I know I must have talked with you
after unveilings for relatives
or friends, but I don't remember
what you had to say. Probably
we talked about shopping or haircuts
or Shabbes dinner, what Marie Howe
called "what the living do."
When you drove out of a cemetery
you moved on, but part of me still
hasn't left where we buried you.
Soon we'll gather to bless the slab
that marks the spot. Did you know
the tradition that says we stop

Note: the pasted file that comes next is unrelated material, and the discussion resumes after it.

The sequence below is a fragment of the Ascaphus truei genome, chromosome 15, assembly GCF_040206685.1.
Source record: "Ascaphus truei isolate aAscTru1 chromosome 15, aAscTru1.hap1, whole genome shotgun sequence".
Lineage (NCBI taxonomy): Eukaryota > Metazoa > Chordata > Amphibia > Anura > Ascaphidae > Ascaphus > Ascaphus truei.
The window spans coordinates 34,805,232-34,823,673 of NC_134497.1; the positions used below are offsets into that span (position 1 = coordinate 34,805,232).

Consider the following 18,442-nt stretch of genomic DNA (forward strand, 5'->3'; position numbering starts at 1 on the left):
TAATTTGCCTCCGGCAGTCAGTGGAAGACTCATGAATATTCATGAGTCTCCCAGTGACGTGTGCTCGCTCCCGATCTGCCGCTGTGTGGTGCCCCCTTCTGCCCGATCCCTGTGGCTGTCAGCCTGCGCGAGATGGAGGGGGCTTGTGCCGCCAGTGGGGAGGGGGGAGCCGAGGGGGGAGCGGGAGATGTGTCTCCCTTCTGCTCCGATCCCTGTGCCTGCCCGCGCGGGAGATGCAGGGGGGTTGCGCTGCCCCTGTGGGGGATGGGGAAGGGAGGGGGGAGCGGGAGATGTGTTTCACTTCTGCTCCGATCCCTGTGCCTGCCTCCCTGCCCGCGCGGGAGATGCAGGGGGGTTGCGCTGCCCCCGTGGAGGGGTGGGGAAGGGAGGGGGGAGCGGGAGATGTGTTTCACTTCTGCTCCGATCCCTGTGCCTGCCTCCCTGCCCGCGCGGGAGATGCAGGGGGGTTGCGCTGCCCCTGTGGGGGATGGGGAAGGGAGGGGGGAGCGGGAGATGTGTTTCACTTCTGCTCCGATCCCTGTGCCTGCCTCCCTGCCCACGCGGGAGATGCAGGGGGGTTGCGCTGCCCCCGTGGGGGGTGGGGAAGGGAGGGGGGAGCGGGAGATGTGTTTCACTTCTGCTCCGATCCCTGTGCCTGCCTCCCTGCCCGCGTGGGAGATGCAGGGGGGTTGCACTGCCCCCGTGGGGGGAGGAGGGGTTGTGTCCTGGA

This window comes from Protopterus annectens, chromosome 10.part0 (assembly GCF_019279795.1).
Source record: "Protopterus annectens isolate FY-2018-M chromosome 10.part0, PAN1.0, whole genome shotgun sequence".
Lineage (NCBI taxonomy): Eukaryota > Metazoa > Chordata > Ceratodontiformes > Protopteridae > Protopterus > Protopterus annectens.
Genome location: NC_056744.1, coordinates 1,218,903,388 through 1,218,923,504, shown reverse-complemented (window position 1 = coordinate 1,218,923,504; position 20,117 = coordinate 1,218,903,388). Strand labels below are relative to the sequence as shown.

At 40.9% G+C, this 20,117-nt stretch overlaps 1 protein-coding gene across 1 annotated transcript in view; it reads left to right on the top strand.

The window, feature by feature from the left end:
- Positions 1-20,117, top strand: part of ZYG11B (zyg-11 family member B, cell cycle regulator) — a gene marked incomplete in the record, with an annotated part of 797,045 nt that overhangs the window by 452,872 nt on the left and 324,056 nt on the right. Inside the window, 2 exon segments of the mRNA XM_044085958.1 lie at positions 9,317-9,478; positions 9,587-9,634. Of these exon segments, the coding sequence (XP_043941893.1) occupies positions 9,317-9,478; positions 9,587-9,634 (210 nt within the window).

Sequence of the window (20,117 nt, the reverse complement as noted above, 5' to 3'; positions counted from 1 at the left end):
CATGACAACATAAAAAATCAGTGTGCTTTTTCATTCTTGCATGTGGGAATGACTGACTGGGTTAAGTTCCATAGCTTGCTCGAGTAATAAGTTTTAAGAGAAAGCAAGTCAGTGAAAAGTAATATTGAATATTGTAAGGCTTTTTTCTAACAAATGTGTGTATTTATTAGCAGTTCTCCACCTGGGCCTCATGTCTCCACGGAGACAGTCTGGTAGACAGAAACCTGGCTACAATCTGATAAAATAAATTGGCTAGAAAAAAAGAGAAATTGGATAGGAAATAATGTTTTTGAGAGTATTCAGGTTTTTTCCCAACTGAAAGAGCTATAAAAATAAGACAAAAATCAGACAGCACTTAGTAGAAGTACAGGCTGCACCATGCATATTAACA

saying kaddish after eleven months
because only wicked souls require
a full year of kaddish to ascend
and we wouldn't want to imply
you weren't righteous? I think
you'd laugh and say whatever works
for us is fine by you, then ask
where we're going for lunch after
and what kind of shoes I'm planning.
Almost eleven months now I've been
writing to you, each line a monument
to memory. These poems,
the pebbles I leave on your stone.